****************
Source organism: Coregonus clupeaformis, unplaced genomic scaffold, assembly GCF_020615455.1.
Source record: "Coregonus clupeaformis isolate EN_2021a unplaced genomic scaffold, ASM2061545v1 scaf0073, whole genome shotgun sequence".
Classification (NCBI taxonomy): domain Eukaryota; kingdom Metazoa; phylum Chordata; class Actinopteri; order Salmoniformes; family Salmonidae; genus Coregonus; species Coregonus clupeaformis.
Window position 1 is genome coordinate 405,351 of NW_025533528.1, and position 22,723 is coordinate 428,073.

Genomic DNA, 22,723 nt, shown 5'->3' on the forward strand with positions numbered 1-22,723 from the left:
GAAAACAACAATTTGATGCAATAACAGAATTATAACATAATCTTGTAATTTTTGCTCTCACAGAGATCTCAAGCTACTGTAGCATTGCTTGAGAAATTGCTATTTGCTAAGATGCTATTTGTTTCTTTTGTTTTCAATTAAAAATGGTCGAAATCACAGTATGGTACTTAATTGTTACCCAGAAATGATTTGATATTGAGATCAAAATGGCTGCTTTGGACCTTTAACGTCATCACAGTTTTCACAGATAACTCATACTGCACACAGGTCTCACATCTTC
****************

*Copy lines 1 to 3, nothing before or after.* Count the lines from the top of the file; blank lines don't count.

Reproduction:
Source organism: Coregonus clupeaformis, unplaced genomic scaffold, assembly GCF_020615455.1.
Source record: "Coregonus clupeaformis isolate EN_2021a unplaced genomic scaffold, ASM2061545v1 scaf0073, whole genome shotgun sequence".
Classification (NCBI taxonomy): domain Eukaryota; kingdom Metazoa; phylum Chordata; class Actinopteri; order Salmoniformes; family Salmonidae; genus Coregonus; species Coregonus clupeaformis.